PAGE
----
Edinburgh Festival Fringe comedy review: Martha McBrier: Pigeon Puncher, reviewed by The Scotsman’s Kate Copstick.
In 2009 a German study was published in the renowned Journal of Pragmatics which suggested that humour is an act of aggression. Well, the Germans have never seen Martha McBrier. In Martha’s show, not only do we laugh almost all the time and smile when we are not laughing but we feel… loved.
McBrier is an extraordinary performer who turns Glaswegian vernacular into something approaching poetry and in it tells wonderful, hilarious stories from a life mainly devoted to, she tells us, “do-gooding” (except for the episode with the wee budgie, of course, but that was unintentional and McBrier was as upset as the bird. Although, to be fair, it did die.)
This is humour on a whole different level from almost any other comic I can think of. Everything she says makes you smile. And most of it makes you laugh out loud. Her tales are beautifully crafted and every so often she will drop in a line that is so perfectly, gently funny it hurts. We get stories about the “wee Somali lady” and her baby getting on a bus, the pathological helpfulness of Glaswegians, fun at the zoo with the children of the Domestic Violence Department, compulsory smoking, being bitch-slapped by a penguin called Barry, her training as a clinical hypnotherapist and the problem Scots have with Linda McCartney. McBrier has not had an easy life and she is – thanks to the tumour she developed in 2007 – going deaf. Which makes the last story she tells before her grand finale – involving a memory foam mattress and Kate Bush – at one and the same time the funniest and the most poignant thing you will hear this Fringe. We finish the hour with a little bit of community singing. We don’t mind. By this time we’d do anything for McBrier. This will be a glorious hour of your life, I promise.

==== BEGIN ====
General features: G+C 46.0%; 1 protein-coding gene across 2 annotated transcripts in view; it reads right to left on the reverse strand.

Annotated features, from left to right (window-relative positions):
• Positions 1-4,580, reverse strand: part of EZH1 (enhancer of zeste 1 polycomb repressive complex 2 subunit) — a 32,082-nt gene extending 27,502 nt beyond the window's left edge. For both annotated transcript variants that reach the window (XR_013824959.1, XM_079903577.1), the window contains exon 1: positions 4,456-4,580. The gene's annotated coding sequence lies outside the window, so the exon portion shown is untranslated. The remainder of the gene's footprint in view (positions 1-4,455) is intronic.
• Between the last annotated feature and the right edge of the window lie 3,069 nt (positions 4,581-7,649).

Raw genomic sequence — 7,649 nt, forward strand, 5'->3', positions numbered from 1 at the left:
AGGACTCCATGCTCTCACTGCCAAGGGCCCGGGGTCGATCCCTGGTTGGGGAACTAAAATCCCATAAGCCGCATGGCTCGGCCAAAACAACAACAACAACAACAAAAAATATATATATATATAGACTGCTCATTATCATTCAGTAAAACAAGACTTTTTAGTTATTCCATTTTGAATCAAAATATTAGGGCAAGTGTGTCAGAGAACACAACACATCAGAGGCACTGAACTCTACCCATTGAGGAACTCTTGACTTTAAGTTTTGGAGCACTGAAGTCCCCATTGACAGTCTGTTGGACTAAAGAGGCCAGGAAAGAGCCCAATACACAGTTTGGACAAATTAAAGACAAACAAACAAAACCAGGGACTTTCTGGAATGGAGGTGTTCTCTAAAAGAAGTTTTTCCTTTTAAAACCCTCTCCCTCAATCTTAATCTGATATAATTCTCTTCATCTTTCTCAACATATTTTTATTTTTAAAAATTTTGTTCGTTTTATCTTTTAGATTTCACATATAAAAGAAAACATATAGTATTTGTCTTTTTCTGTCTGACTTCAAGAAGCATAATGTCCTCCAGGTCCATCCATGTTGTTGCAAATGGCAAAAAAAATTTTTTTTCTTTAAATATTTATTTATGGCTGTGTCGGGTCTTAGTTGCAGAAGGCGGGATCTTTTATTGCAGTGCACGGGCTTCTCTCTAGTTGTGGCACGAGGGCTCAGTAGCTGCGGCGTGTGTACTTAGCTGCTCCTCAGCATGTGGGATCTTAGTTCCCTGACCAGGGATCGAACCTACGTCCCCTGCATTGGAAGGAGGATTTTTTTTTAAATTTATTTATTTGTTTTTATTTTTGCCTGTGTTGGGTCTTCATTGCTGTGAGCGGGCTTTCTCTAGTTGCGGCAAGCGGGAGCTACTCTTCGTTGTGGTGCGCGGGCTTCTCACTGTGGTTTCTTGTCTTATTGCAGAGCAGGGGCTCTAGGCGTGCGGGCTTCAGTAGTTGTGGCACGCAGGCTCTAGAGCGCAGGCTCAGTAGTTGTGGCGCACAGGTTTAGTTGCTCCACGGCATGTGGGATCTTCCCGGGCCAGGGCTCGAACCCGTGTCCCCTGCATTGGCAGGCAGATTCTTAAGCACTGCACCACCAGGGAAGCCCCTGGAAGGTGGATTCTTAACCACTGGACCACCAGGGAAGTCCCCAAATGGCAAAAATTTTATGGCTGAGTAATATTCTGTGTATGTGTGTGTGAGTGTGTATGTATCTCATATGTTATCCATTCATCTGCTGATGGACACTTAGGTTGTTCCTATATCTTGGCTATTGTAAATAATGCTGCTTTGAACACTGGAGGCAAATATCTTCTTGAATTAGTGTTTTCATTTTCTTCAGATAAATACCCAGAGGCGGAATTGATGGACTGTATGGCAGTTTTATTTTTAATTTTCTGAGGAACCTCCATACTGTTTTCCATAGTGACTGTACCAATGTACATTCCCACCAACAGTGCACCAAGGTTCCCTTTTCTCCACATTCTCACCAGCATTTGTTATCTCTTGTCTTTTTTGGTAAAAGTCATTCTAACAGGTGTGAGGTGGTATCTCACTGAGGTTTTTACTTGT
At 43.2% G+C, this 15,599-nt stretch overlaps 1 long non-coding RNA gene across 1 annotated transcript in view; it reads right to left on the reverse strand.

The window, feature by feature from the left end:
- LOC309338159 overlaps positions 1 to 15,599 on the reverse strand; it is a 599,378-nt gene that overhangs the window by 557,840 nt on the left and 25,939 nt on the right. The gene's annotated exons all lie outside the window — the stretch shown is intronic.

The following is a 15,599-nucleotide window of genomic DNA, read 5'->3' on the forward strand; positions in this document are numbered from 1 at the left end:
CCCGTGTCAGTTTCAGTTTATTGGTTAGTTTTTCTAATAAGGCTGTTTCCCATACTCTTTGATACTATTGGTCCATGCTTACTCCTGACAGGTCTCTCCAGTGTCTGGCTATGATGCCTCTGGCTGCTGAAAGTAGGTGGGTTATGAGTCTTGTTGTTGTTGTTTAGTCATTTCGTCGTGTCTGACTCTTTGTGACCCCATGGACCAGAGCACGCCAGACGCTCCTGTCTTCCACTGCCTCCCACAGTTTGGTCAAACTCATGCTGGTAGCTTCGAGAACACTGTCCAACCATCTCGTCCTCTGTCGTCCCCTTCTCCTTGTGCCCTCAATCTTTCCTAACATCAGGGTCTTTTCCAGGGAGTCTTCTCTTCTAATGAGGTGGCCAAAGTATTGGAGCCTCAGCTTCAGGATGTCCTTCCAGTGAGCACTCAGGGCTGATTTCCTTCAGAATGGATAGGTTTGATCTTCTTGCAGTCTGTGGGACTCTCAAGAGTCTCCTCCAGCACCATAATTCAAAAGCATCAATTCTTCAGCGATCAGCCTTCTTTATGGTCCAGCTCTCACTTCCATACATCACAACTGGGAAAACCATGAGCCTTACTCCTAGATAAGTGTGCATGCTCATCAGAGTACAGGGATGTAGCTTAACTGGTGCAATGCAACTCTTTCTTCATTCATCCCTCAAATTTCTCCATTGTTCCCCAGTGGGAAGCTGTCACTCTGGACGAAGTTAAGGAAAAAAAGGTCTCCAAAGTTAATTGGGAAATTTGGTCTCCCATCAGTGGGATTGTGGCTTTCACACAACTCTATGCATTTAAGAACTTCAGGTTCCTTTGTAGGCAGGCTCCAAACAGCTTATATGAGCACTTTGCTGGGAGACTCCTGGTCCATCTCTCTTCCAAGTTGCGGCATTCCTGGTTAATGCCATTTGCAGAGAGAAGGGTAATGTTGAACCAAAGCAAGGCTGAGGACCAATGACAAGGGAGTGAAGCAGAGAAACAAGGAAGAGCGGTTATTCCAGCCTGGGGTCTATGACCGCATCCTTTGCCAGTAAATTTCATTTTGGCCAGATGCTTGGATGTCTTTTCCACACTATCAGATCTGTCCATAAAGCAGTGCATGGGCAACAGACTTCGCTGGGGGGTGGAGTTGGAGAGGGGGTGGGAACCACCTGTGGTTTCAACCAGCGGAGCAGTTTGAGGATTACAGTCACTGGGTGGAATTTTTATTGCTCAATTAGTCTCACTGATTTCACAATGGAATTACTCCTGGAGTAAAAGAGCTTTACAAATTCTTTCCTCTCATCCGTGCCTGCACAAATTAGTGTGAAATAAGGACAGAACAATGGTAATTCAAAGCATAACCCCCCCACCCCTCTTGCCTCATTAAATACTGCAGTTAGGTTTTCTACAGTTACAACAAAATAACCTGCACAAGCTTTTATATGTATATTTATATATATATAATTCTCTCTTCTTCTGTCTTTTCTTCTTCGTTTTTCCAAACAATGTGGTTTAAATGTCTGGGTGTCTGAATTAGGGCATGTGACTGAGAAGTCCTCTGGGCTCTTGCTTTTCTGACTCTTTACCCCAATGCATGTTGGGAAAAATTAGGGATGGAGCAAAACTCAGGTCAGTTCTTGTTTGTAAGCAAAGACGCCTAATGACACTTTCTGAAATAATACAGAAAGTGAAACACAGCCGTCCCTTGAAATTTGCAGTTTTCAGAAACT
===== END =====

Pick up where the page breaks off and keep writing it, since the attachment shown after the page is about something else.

Laughing horse @ Finnegan’s Wake (Venue 101) until 29 August / listings
Published in The Scotsman on 12 August 2015
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